Obama picked the wrong moment for a crackdown on medical marijuana

Nov 24, 2011 19:52 Moscow Time

Photo: EPA
The debate about the legality of medical marijuana has once again got into the spotlight in the US. Obama’s federal crackdown on Californian producers and retailers of marijuana has not only shaken the industry, but also revealed a bundle of contradictions between federal law and individual states’ policies.  Meanwhile Obama’s decision to initiate the crackdown on such a scale seems to have become the president’s another odd mistake. Medical marijuana is approved for use by 16 states including California, and the President’s move may easily cost him the support of many of his followers.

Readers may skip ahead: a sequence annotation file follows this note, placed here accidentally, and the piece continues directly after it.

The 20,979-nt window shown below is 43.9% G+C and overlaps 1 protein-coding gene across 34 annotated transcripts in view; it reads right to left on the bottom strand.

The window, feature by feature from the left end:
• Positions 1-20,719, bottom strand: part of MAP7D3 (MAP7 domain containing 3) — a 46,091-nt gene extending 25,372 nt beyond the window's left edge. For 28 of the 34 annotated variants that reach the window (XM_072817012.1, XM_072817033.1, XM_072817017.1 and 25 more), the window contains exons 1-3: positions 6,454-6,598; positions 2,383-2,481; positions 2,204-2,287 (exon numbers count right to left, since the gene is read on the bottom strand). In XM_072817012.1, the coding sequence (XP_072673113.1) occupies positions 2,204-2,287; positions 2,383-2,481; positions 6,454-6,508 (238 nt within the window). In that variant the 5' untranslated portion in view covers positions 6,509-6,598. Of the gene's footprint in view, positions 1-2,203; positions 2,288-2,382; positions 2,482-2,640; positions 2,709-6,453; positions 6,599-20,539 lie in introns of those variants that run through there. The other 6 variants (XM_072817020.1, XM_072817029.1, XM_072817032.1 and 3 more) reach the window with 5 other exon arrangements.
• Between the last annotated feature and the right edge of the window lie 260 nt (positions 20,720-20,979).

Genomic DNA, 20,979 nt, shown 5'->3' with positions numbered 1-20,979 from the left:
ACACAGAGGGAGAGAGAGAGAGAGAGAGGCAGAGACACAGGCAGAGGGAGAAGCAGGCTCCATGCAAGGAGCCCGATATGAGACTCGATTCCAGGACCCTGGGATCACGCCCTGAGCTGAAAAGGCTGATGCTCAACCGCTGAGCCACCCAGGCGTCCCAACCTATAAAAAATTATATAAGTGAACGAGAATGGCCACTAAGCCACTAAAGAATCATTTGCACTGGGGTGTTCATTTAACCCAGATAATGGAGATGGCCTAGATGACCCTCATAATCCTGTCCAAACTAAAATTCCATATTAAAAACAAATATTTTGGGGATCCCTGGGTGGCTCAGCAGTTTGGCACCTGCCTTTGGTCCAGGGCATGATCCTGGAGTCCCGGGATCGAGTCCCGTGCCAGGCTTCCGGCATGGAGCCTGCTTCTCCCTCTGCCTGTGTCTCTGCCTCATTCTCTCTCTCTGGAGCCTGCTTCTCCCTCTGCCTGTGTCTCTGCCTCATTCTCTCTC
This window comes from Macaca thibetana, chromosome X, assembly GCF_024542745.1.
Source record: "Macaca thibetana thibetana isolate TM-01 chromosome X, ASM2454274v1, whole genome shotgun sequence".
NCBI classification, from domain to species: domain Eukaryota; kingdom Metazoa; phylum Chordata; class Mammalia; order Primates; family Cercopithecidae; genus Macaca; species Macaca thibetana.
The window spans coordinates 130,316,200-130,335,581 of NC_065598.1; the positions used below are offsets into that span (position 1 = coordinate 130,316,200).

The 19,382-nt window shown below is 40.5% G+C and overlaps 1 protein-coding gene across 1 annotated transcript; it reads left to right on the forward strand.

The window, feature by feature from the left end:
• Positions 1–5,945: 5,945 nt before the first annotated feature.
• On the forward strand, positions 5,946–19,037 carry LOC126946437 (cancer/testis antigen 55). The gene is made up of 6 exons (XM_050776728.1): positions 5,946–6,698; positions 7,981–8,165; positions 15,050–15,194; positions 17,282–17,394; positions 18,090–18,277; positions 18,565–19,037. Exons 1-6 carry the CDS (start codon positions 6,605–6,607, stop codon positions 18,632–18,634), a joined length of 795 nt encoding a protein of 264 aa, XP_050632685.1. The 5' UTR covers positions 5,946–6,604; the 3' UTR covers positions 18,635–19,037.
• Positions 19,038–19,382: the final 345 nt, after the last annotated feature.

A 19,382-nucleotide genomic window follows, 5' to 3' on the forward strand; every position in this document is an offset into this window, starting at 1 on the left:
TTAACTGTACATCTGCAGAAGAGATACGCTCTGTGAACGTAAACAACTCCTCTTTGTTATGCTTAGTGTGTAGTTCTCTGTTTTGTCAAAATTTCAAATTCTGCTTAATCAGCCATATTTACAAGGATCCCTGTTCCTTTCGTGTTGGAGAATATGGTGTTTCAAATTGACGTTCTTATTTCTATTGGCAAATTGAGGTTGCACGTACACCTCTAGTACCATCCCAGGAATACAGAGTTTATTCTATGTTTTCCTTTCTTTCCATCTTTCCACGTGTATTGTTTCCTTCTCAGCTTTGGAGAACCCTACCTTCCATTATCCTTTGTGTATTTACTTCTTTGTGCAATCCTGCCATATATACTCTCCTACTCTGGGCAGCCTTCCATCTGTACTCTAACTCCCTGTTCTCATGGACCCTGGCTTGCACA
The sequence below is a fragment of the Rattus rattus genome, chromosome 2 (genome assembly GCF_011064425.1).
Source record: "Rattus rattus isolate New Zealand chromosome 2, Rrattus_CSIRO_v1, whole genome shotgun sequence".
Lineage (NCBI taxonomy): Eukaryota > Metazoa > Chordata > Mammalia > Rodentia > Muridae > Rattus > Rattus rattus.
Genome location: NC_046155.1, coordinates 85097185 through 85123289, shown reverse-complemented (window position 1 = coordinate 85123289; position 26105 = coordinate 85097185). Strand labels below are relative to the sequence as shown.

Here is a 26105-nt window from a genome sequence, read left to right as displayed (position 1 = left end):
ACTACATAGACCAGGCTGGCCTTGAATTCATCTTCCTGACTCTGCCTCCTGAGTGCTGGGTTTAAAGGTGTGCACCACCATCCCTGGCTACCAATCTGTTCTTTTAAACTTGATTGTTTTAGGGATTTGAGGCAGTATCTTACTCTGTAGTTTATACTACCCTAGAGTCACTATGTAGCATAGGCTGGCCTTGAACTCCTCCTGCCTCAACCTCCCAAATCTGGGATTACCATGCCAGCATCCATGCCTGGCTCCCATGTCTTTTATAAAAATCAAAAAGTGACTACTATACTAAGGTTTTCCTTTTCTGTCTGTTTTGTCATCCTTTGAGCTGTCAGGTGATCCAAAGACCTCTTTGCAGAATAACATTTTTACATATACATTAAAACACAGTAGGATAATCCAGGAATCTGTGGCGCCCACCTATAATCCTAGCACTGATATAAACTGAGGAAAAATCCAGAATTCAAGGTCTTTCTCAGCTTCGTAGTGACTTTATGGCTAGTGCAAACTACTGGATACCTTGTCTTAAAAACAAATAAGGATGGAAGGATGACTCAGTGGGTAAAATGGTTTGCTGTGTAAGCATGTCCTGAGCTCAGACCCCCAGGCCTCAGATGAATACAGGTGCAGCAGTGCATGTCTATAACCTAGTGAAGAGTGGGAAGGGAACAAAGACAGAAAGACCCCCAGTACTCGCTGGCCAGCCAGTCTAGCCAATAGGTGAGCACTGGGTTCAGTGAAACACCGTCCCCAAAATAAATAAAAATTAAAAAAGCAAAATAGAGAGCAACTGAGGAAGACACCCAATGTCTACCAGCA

The federal prosecutors made a risky move targeting the billion dollar industry of Californian medical marijuana growers and retailers. This decision highlights the problem which has been successfully ignored for decades. While cannabis is classified as a Schedule I drug and is officially prohibited in the United States under the federal Controlled Substances Act of 1970 it is still legal in 16 states, including California. Federal law does not grant any exceptions for medical use, which means that any local state programs which allow medical use of the substance violate federal law. By staging an attack on California’s med. marijuana industry, the authorities would automatically have to deal with the problem on a full scale.
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